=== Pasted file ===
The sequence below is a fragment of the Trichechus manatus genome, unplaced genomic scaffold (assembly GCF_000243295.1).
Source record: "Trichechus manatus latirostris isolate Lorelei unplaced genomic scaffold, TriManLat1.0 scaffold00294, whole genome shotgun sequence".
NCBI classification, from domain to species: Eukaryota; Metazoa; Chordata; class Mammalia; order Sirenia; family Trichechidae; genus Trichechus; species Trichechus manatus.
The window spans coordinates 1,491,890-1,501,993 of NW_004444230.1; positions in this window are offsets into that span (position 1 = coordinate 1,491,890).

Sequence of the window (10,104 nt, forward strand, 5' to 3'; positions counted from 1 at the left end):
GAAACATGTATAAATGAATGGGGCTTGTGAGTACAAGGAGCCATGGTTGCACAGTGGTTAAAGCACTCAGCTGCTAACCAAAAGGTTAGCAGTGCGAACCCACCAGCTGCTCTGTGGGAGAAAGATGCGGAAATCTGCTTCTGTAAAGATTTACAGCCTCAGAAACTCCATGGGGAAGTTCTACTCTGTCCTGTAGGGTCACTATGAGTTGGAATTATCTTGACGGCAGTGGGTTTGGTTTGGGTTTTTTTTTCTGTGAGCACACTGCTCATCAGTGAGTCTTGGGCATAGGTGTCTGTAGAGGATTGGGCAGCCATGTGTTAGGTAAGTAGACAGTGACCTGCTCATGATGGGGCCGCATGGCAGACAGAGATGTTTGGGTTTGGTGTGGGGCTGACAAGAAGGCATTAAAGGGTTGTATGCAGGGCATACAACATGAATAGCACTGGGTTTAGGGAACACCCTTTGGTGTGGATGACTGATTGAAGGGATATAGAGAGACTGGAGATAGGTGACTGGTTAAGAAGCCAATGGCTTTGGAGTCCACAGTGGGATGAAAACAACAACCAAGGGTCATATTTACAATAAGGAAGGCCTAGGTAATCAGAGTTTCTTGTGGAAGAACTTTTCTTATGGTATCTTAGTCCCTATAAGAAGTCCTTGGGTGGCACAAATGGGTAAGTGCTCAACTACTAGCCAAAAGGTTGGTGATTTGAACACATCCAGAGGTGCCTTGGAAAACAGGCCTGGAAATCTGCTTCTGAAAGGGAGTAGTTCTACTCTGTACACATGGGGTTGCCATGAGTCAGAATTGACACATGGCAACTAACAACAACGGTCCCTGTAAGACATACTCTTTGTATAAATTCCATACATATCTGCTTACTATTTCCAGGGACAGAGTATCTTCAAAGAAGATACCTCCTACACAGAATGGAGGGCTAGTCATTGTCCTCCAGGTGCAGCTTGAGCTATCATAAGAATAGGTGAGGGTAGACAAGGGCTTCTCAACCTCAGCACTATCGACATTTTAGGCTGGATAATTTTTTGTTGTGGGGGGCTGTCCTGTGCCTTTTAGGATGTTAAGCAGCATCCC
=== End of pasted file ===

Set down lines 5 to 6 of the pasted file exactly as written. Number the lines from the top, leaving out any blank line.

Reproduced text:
Sequence of the window (10,104 nt, forward strand, 5' to 3'; positions counted from 1 at the left end):
GAAACATGTATAAATGAATGGGGCTTGTGAGTACAAGGAGCCATGGTTGCACAGTGGTTAAAGCACTCAGCTGCTAACCAAAAGGTTAGCAGTGCGAACCCACCAGCTGCTCTGTGGGAGAAAGATGCGGAAATCTGCTTCTGTAAAGATTTACAGCCTCAGAAACTCCATGGGGAAGTTCTACTCTGTCCTGTAGGGTCACTATGAGTTGGAATTATCTTGACGGCAGTGGGTTTGGTTTGGGTTTTTTTTTCTGTGAGCACACTGCTCATCAGTGAGTCTTGGGCATAGGTGTCTGTAGAGGATTGGGCAGCCATGTGTTAGGTAAGTAGACAGTGACCTGCTCATGATGGGGCCGCATGGCAGACAGAGATGTTTGGGTTTGGTGTGGGGCTGACAAGAAGGCATTAAAGGGTTGTATGCAGGGCATACAACATGAATAGCACTGGGTTTAGGGAACACCCTTTGGTGTGGATGACTGATTGAAGGGATATAGAGAGACTGGAGATAGGTGACTGGTTAAGAAGCCAATGGCTTTGGAGTCCACAGTGGGATGAAAACAACAACCAAGGGTCATATTTACAATAAGGAAGGCCTAGGTAATCAGAGTTTCTTGTGGAAGAACTTTTCTTATGGTATCTTAGTCCCTATAAGAAGTCCTTGGGTGGCACAAATGGGTAAGTGCTCAACTACTAGCCAAAAGGTTGGTGATTTGAACACATCCAGAGGTGCCTTGGAAAACAGGCCTGGAAATCTGCTTCTGAAAGGGAGTAGTTCTACTCTGTACACATGGGGTTGCCATGAGTCAGAATTGACACATGGCAACTAACAACAACGGTCCCTGTAAGACATACTCTTTGTATAAATTCCATACATATCTGCTTACTATTTCCAGGGACAGAGTATCTTCAAAGAAGATACCTCCTACACAGAATGGAGGGCTAGTCATTGTCCTCCAGGTGCAGCTTGAGCTATCATAAGAATAGGTGAGGGTAGACAAGGGCTTCTCAACCTCAGCACTATCGACATTTTAGGCTGGATAATTTTTTGTTGTGGGGGGCTGTCCTGTGCCTTTTAGGATGTTAAGCAGCATCCC